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Effects of Long‐Term Deer Exclusion on a Pinus Resinosa Forest in North‐Central Minnesota

Ross, Bruce A., Bray, J. Roger, Marshall, William H.
Ecology 1970 v.51 no.6 pp. 1088-1093
Abies balsamea, Acer rubrum, Betula papyrifera, Odocoileus virginianus, Pinus resinosa, Pinus strobus, Quercus rubra, browsing, deer, forests, herbs, long term effects, population density, reproduction, saplings, seedlings, shrubs, starvation, Minnesota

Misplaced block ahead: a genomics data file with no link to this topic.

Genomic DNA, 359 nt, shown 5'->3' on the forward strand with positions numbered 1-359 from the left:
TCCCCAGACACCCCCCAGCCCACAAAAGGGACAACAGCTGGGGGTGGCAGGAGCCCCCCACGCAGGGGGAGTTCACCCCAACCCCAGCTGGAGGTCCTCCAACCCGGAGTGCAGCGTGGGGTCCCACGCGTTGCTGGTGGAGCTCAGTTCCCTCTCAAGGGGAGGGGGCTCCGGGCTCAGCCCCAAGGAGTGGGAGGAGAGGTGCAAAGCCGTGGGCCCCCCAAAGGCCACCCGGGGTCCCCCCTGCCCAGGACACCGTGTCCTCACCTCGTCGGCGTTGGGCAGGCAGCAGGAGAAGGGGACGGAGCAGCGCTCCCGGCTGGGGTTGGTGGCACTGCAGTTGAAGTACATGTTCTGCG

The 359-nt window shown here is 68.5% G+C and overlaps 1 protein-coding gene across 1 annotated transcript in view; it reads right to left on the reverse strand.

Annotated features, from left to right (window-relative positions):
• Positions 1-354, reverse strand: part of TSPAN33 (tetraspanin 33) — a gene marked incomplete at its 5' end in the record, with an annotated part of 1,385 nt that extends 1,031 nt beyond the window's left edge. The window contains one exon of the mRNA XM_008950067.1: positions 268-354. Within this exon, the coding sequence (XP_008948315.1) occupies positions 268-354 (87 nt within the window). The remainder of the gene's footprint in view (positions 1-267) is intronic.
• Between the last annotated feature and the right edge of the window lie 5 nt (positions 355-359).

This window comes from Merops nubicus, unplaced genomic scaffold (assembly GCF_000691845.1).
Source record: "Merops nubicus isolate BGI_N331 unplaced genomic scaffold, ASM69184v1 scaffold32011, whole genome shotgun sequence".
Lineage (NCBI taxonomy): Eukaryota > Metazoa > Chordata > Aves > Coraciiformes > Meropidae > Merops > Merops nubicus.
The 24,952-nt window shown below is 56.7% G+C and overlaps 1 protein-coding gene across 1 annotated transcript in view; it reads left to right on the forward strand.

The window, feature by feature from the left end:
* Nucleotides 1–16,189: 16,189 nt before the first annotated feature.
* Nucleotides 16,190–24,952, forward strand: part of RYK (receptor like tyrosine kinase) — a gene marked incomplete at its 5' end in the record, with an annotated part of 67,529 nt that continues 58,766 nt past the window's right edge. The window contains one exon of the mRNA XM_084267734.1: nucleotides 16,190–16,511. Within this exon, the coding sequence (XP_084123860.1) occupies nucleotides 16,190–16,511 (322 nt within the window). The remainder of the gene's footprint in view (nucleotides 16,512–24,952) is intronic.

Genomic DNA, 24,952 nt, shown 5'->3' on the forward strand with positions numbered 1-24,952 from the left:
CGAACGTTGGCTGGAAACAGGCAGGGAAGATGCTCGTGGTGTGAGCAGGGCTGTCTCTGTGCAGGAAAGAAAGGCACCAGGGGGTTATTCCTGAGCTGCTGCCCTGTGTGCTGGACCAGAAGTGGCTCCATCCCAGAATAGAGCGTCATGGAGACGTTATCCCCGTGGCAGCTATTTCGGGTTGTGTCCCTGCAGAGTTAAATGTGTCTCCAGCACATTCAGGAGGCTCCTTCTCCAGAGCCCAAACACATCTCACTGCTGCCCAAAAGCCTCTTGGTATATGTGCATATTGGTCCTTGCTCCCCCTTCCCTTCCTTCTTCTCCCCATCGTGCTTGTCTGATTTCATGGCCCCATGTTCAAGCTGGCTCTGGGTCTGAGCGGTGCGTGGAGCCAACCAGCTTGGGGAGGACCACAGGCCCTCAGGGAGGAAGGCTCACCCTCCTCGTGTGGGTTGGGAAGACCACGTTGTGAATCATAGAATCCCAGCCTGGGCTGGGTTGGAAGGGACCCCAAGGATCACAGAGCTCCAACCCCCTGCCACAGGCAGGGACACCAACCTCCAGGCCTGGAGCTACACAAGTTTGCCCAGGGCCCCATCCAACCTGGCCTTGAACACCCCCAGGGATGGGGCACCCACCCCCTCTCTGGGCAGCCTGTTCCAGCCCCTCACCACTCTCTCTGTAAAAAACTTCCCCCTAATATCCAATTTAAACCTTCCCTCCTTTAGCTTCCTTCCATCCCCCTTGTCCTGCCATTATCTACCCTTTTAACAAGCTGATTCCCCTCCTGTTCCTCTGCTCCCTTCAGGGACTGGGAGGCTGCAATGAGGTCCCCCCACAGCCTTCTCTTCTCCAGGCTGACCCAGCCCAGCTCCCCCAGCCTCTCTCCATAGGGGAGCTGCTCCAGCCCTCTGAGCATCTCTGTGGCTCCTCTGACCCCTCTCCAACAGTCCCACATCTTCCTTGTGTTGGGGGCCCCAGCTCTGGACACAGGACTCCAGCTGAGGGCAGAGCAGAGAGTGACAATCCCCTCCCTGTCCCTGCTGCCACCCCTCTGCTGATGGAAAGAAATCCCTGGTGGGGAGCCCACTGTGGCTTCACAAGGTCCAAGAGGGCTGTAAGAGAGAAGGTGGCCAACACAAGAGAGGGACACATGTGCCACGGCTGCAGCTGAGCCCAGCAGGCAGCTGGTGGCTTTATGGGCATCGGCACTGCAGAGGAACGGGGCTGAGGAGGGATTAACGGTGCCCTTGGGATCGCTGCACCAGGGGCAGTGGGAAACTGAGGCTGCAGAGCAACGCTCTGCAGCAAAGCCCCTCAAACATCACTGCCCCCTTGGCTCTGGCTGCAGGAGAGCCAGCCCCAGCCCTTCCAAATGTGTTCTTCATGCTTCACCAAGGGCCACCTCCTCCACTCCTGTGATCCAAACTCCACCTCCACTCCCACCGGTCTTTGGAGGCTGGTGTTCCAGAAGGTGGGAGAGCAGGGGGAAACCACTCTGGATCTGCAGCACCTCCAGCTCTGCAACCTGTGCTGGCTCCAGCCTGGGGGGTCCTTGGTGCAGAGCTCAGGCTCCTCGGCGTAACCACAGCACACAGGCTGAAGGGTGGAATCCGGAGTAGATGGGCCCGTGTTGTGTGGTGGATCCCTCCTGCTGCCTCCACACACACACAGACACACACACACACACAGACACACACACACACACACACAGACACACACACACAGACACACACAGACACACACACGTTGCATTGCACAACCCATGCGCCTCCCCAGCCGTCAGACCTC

Trees, shrubs, and herbs were sampled inside and outside an exclosure in a 230—year—old Pinus resinosa forest in north—central Minnesota from 1946 to 1969. Prior to the building of the exclosure in 1937, white—tailed deer had existed at or above starvation population densities for 10 or more years. Overbrowsing continued outside the exclosure until 1945 when the deer were virtually eliminated by hunting. Since then deer numbers have gradually increased. Before 1937, severe browsing had apparently removed all tree reproduction greater than 1—2 years old. Since 1937, inside the exclosure the occurrence of seedlings and samplings has increased greatly and has followed a normal successional sequence dominated by Pinus strobus with lesser amounts of Betula papyrifera, Acer rubrum, Quercus borealis, and Abies balsamea. Outside, tree reproduction was scarce until after 1945; then Pinus resinosa, P. strobus, and Betula papyrifera saplings increased substantially. Only P. resinosa and B. papyrifera have grown above the sapling class in appreciable numbers, probably because B. papyrifera is of low preference as deer browse compared with the other intermediate species, Pinus strobus, Acer rubrum, and Quercus borealis. Thus, moderate—to—high browsing has continued to inhibit successional development.